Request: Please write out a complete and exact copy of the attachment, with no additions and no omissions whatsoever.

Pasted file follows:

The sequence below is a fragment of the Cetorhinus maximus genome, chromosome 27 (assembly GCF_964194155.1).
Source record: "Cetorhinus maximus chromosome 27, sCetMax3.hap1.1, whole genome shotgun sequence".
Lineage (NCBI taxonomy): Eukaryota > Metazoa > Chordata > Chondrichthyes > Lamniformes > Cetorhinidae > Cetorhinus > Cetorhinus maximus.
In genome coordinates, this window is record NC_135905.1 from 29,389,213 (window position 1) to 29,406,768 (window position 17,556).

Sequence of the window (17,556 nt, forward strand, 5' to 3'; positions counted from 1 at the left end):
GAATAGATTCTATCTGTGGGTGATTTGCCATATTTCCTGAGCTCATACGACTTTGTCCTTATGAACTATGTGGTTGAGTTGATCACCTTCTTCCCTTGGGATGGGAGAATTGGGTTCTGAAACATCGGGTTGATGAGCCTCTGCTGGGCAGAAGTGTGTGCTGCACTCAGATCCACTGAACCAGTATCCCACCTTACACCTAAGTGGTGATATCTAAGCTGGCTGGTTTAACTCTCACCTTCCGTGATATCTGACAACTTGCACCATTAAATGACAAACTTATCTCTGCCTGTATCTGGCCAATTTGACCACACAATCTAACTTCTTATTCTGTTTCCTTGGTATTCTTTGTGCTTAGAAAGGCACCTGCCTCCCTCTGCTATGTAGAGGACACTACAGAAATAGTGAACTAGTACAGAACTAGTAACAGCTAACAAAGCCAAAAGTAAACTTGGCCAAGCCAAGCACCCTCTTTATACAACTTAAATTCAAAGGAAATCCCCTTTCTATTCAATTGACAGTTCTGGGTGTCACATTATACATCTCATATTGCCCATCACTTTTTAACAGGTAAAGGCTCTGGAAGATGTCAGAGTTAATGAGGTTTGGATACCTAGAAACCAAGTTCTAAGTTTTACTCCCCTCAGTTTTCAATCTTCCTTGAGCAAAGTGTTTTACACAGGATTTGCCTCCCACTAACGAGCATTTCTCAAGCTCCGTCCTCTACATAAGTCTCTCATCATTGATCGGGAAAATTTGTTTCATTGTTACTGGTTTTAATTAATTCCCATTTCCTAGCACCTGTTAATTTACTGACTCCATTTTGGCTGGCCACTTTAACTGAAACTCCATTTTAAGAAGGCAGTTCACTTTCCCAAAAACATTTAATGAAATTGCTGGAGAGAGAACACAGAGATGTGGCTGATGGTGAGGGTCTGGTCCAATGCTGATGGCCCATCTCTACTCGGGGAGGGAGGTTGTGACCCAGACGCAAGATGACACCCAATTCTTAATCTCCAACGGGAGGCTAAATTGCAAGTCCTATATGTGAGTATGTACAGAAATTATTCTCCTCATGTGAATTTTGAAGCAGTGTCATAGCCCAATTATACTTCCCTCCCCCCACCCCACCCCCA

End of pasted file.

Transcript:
The sequence below is a fragment of the Cetorhinus maximus genome, chromosome 27 (assembly GCF_964194155.1).
Source record: "Cetorhinus maximus chromosome 27, sCetMax3.hap1.1, whole genome shotgun sequence".
Lineage (NCBI taxonomy): Eukaryota > Metazoa > Chordata > Chondrichthyes > Lamniformes > Cetorhinidae > Cetorhinus > Cetorhinus maximus.
In genome coordinates, this window is record NC_135905.1 from 29,389,213 (window position 1) to 29,406,768 (window position 17,556).

Sequence of the window (17,556 nt, forward strand, 5' to 3'; positions counted from 1 at the left end):
GAATAGATTCTATCTGTGGGTGATTTGCCATATTTCCTGAGCTCATACGACTTTGTCCTTATGAACTATGTGGTTGAGTTGATCACCTTCTTCCCTTGGGATGGGAGAATTGGGTTCTGAAACATCGGGTTGATGAGCCTCTGCTGGGCAGAAGTGTGTGCTGCACTCAGATCCACTGAACCAGTATCCCACCTTACACCTAAGTGGTGATATCTAAGCTGGCTGGTTTAACTCTCACCTTCCGTGATATCTGACAACTTGCACCATTAAATGACAAACTTATCTCTGCCTGTATCTGGCCAATTTGACCACACAATCTAACTTCTTATTCTGTTTCCTTGGTATTCTTTGTGCTTAGAAAGGCACCTGCCTCCCTCTGCTATGTAGAGGACACTACAGAAATAGTGAACTAGTACAGAACTAGTAACAGCTAACAAAGCCAAAAGTAAACTTGGCCAAGCCAAGCACCCTCTTTATACAACTTAAATTCAAAGGAAATCCCCTTTCTATTCAATTGACAGTTCTGGGTGTCACATTATACATCTCATATTGCCCATCACTTTTTAACAGGTAAAGGCTCTGGAAGATGTCAGAGTTAATGAGGTTTGGATACCTAGAAACCAAGTTCTAAGTTTTACTCCCCTCAGTTTTCAATCTTCCTTGAGCAAAGTGTTTTACACAGGATTTGCCTCCCACTAACGAGCATTTCTCAAGCTCCGTCCTCTACATAAGTCTCTCATCATTGATCGGGAAAATTTGTTTCATTGTTACTGGTTTTAATTAATTCCCATTTCCTAGCACCTGTTAATTTACTGACTCCATTTTGGCTGGCCACTTTAACTGAAACTCCATTTTAAGAAGGCAGTTCACTTTCCCAAAAACATTTAATGAAATTGCTGGAGAGAGAACACAGAGATGTGGCTGATGGTGAGGGTCTGGTCCAATGCTGATGGCCCATCTCTACTCGGGGAGGGAGGTTGTGACCCAGACGCAAGATGACACCCAATTCTTAATCTCCAACGGGAGGCTAAATTGCAAGTCCTATATGTGAGTATGTACAGAAATTATTCTCCTCATGTGAATTTTGAAGCAGTGTCATAGCCCAATTATACTTCCCTCCCCCCACCCCACCCCCA